Is there anything that our Smartphones can’t do nowadays? I can use Face Time to make calls and see the person I’m talking to in real time, Words with Friends to keep me amused for hours on end, Instgram to make every photo I take look professional, update my online blog when I’m standing in line at the grocery store, and I can even file my taxes using the Turbo Tax app right from the palm of my hand. On top of all of these things, financial apps for Smartphones are now picking up speed and gaining popularity. I’m talking about apps like Mint.com, Manilla and Debt Minder, which streamline bills, categorize spending, and can even tally your savings to help get you to your goals. Like a little mini financial advisor in your pocket. But don’t take my word for it; check out this article by Jill Duffy and Sara Yin for PCMag, highlighting the top ten financial apps:
“With the world in what seems to be a perpetual financial crisis these past few years, it’s tough to know where you, as an individual, actually stand with your money, unless you have some help. And I’m not talking about shoeboxes full of receipts.
Thankfully, a wealth of financial apps on the market, most of them free, gives you plenty of options for learning how to be more responsible with your personal finances. Whether you’re trying to handle your own income and expenses, managing an entire household, or running a small business, there’s a program that can help get your finances in order.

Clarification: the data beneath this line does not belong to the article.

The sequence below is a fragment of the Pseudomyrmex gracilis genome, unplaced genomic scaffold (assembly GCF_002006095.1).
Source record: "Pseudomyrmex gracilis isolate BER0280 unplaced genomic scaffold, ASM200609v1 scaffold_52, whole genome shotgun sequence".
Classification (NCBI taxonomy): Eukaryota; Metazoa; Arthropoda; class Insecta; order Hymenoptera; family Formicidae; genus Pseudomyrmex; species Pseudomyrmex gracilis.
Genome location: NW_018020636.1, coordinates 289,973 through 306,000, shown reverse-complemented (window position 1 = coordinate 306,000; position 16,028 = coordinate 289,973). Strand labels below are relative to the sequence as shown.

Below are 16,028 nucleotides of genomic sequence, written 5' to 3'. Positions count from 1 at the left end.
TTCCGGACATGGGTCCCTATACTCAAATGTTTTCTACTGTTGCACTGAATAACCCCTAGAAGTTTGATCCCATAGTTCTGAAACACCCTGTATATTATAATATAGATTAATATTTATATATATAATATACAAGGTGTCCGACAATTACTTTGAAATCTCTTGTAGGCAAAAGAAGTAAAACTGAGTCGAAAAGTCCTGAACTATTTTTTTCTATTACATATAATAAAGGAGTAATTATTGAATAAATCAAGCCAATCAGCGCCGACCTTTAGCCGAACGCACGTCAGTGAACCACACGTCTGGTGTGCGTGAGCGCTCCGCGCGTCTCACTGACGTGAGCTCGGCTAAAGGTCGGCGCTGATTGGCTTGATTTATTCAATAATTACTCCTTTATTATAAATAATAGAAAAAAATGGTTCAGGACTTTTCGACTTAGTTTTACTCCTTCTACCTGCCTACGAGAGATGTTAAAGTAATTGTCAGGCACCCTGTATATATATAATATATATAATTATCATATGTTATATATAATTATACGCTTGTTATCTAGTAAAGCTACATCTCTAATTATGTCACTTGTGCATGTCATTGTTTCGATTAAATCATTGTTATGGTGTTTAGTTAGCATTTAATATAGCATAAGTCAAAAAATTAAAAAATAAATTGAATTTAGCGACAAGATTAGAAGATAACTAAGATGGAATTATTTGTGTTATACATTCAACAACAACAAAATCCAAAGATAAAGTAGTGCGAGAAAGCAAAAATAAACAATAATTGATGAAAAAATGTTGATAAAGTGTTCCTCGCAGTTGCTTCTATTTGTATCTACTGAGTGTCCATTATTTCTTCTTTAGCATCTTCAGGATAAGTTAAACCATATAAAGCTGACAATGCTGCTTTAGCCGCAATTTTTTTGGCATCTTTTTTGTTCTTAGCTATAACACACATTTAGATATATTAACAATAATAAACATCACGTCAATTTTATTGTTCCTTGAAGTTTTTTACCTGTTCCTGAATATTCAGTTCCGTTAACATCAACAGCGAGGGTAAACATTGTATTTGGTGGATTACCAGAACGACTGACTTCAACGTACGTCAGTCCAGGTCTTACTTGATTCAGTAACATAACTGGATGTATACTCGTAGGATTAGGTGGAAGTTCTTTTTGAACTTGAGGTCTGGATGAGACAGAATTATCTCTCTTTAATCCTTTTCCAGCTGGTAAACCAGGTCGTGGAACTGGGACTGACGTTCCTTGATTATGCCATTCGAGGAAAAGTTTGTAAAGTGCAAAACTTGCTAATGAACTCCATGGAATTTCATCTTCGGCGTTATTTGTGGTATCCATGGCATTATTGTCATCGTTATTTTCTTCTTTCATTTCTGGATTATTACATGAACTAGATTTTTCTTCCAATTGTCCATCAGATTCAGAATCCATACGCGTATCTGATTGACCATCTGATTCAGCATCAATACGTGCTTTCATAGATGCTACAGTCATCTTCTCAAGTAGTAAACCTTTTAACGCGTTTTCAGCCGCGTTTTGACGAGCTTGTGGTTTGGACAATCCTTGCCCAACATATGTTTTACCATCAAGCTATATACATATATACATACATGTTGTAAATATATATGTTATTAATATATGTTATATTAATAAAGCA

Some of the most popular and well-known personal finance apps work on the premise that better money management comes through centralization and visibility. If you can see, at a glance and in one place, where all your accounts and spending habits stand, you’ll be better equipped to make better decisions to stay within your budget.”
Click here to read the top ten list of financial apps, how much they cost, and what each one does.
Now, if you’re like me, you’ve been using an “old school” Excel spreadsheet for years to track your income, savings and expenses. And there’s obviously nothing wrong with that at all– except that if I want to look at it, I have to open up my MacAir, pull up the document, and then hope that I updated it from the last time I looked at it. These apps cut out a lot of steps because they automatically categorize spending for you, and everything is updated in real time. I didn’t think I would be a fan, but turns out, I can dig it.